Oregon Puts Psilocybin Therapy on the Ballot

Psilocybin Therapy – On The Ballot

Activists have collected more than 164,000 signatures from voters in Oregon to ensure that psilocybin therapy will be on the ballot this fall. 

Next, the state will vote on Initiative Petition 34 (IP 34) in November a petition that would bring psilocybin therapy to Oregon “through a licensed, regulated system that supports and protects patients to get them the help they need” inside the Oregon Health Authority.

In this special video, watch Louie talk with Tom Eckert and Sherri Eckert, the founders of this landmark bill, after a 2019 screening of Fantastic Fungi

Fantastic Fungi Possibilities

To begin with, Fantastic Fungi film explored some of the ways medical mushrooms and psilocybin therapy can help in the medical field, and other research shows it can help individuals coping with depression, anxiety, and addiction. 

Tom, a psychotherapist and one of the chief petitioners for IP 34, summed up why this ballot initiative matters right now:  

“Even before COVID-19 hit, Oregon was dealing with sky-high rates of mental illness—which is why we started campaigning to advance this uniquely effective therapeutic option … stressors associated with the pandemic will undoubtedly push those rates even higher, which further highlights the importance of this initiative.”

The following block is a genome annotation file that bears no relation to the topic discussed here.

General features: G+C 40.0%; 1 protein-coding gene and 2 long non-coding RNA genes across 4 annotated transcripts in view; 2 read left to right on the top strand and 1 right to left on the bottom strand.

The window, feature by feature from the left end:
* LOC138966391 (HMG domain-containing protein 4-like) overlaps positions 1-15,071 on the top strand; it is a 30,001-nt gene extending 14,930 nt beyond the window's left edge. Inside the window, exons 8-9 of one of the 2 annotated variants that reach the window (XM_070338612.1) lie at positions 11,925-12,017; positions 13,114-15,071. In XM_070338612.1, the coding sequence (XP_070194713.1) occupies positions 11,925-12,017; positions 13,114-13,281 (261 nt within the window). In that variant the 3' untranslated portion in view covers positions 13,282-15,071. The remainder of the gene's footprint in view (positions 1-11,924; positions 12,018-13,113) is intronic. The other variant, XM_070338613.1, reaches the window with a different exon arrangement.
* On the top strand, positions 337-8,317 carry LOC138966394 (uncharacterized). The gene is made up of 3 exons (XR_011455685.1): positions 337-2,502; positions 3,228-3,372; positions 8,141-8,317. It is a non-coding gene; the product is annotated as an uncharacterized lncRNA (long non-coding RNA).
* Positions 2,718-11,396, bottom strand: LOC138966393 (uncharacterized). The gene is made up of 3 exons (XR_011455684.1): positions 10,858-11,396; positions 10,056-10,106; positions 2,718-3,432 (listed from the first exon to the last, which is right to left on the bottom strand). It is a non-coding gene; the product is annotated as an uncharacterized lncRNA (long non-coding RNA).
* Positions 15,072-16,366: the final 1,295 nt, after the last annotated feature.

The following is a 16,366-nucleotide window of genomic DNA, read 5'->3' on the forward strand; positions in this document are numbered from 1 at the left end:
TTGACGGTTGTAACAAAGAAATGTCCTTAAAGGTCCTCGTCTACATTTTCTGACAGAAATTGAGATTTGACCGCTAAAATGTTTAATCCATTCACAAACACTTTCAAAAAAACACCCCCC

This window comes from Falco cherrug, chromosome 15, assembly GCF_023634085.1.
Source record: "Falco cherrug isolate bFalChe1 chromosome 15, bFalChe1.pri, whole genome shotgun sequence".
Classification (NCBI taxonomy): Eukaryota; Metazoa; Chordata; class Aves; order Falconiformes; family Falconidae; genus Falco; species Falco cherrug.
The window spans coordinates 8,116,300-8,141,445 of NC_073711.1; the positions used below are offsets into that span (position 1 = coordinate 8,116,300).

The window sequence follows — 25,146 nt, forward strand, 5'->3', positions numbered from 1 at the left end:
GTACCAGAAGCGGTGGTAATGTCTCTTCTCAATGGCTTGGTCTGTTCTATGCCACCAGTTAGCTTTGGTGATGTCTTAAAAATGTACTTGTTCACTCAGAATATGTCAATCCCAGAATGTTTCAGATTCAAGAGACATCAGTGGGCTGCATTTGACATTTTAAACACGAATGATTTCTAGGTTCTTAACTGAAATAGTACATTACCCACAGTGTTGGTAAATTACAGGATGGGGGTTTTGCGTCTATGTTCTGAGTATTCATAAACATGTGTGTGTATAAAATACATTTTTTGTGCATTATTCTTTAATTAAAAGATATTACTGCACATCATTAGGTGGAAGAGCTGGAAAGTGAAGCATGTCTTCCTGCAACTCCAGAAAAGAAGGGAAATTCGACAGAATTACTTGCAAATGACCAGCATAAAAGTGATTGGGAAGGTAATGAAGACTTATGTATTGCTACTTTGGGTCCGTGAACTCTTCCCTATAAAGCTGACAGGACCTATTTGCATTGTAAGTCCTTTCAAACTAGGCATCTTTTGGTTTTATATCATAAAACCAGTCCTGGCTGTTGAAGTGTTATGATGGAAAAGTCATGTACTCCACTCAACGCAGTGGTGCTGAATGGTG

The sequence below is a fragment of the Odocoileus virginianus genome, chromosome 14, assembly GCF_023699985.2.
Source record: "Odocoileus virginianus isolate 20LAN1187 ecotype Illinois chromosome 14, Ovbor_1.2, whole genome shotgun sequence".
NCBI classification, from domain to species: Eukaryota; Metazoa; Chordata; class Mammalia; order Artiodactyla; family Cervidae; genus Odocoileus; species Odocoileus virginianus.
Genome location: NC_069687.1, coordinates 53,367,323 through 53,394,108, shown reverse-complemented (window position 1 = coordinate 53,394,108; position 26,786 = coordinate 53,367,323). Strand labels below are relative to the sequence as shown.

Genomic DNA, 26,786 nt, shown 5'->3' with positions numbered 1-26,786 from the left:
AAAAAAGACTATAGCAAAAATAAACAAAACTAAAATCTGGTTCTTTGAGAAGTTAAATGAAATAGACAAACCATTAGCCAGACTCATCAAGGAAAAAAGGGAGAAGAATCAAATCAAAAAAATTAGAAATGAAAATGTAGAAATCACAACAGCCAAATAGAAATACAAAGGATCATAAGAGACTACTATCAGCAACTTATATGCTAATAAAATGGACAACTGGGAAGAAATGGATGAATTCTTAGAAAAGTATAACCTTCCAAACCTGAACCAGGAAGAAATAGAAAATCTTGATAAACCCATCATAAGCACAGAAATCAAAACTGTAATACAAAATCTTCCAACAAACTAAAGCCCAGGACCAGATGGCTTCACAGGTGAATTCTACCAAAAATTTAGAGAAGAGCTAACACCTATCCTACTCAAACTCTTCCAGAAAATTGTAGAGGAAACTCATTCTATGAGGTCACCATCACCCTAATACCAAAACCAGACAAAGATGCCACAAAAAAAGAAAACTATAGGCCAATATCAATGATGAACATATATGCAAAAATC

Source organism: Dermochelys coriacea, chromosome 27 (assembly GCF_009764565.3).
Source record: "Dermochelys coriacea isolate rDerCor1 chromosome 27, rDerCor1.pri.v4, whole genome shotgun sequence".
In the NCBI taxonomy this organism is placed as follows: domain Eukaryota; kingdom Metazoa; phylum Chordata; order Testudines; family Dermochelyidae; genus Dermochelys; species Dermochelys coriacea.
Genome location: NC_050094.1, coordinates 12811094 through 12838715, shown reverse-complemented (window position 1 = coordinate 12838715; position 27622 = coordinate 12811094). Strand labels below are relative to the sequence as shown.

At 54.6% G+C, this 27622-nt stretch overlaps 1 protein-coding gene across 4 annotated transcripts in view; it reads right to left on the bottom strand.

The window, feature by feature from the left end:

Mycologist Paul Stamets sits on the board of this initiative, and sees the support of this ballot and its impact on medical mushrooms and psilocybin therapy as a crucial development:

“The Oregon initiative is so critically important. It’s time to create the structures within society for safely using psilocybin in a responsible manner for maximum benefit, as this is a uniquely powerful tool for healing,” said Stamets.

If you want to read more about the power of mushrooms and psilocybin therapy, you should explore the Fantastic Fungi, the Book

Fantastic Fungi sold out 500 screenings in 2019, helping drive this momentum nationwide pushing for more psilocybin research. “Through this mycelium network, people showed up,” said Louie Schwartzberg. 

In a special conversation with Isis Indriya for The Harmonic Convergence, he explained how that journey has kept him inspired:

“We hold conversations with local beekeepers, foragers, scientists, cooks, chefs, and psychonauts. We brought all these people together in a local community, along with local leaders as well, to hold a conversation in public to say: “Here we are, we’re part of a movement and we are unstoppable.”

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